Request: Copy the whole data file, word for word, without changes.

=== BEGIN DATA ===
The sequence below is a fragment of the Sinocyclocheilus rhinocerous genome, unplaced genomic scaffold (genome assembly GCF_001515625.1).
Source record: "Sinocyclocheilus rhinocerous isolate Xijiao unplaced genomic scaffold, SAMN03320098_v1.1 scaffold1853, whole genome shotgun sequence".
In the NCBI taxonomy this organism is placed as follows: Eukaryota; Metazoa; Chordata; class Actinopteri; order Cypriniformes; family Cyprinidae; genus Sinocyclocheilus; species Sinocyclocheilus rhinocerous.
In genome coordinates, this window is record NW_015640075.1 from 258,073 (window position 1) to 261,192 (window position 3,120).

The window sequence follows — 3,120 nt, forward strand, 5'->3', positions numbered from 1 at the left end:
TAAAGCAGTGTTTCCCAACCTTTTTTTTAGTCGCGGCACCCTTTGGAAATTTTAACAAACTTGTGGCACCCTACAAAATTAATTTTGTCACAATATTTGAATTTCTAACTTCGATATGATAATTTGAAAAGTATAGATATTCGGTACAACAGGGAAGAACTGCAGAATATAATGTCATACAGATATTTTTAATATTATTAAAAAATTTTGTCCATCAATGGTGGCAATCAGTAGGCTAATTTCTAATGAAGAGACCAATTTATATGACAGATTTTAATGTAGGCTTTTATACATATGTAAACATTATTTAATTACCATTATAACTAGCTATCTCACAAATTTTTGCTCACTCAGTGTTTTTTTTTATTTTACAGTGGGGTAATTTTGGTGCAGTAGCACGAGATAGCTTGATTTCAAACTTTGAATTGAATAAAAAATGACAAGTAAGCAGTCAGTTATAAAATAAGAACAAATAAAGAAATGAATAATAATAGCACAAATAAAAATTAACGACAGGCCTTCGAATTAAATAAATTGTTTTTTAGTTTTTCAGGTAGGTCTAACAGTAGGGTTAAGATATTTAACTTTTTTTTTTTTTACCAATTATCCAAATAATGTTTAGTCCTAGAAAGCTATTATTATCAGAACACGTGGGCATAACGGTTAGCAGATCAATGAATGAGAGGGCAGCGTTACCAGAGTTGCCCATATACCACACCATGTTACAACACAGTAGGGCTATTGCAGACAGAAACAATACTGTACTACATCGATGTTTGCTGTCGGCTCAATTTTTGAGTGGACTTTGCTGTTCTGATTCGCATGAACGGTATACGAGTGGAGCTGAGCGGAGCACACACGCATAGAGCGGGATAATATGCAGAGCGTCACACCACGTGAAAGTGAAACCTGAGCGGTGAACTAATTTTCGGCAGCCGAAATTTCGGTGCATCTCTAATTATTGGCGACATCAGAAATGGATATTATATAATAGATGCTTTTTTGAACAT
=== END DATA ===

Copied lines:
The sequence below is a fragment of the Sinocyclocheilus rhinocerous genome, unplaced genomic scaffold (genome assembly GCF_001515625.1).
Source record: "Sinocyclocheilus rhinocerous isolate Xijiao unplaced genomic scaffold, SAMN03320098_v1.1 scaffold1853, whole genome shotgun sequence".
In the NCBI taxonomy this organism is placed as follows: Eukaryota; Metazoa; Chordata; class Actinopteri; order Cypriniformes; family Cyprinidae; genus Sinocyclocheilus; species Sinocyclocheilus rhinocerous.
In genome coordinates, this window is record NW_015640075.1 from 258,073 (window position 1) to 261,192 (window position 3,120).

The window sequence follows — 3,120 nt, forward strand, 5'->3', positions numbered from 1 at the left end:
TAAAGCAGTGTTTCCCAACCTTTTTTTTAGTCGCGGCACCCTTTGGAAATTTTAACAAACTTGTGGCACCCTACAAAATTAATTTTGTCACAATATTTGAATTTCTAACTTCGATATGATAATTTGAAAAGTATAGATATTCGGTACAACAGGGAAGAACTGCAGAATATAATGTCATACAGATATTTTTAATATTATTAAAAAATTTTGTCCATCAATGGTGGCAATCAGTAGGCTAATTTCTAATGAAGAGACCAATTTATATGACAGATTTTAATGTAGGCTTTTATACATATGTAAACATTATTTAATTACCATTATAACTAGCTATCTCACAAATTTTTGCTCACTCAGTGTTTTTTTTTATTTTACAGTGGGGTAATTTTGGTGCAGTAGCACGAGATAGCTTGATTTCAAACTTTGAATTGAATAAAAAATGACAAGTAAGCAGTCAGTTATAAAATAAGAACAAATAAAGAAATGAATAATAATAGCACAAATAAAAATTAACGACAGGCCTTCGAATTAAATAAATTGTTTTTTAGTTTTTCAGGTAGGTCTAACAGTAGGGTTAAGATATTTAACTTTTTTTTTTTTTACCAATTATCCAAATAATGTTTAGTCCTAGAAAGCTATTATTATCAGAACACGTGGGCATAACGGTTAGCAGATCAATGAATGAGAGGGCAGCGTTACCAGAGTTGCCCATATACCACACCATGTTACAACACAGTAGGGCTATTGCAGACAGAAACAATACTGTACTACATCGATGTTTGCTGTCGGCTCAATTTTTGAGTGGACTTTGCTGTTCTGATTCGCATGAACGGTATACGAGTGGAGCTGAGCGGAGCACACACGCATAGAGCGGGATAATATGCAGAGCGTCACACCACGTGAAAGTGAAACCTGAGCGGTGAACTAATTTTCGGCAGCCGAAATTTCGGTGCATCTCTAATTATTGGCGACATCAGAAATGGATATTATATAATAGATGCTTTTTTGAACAT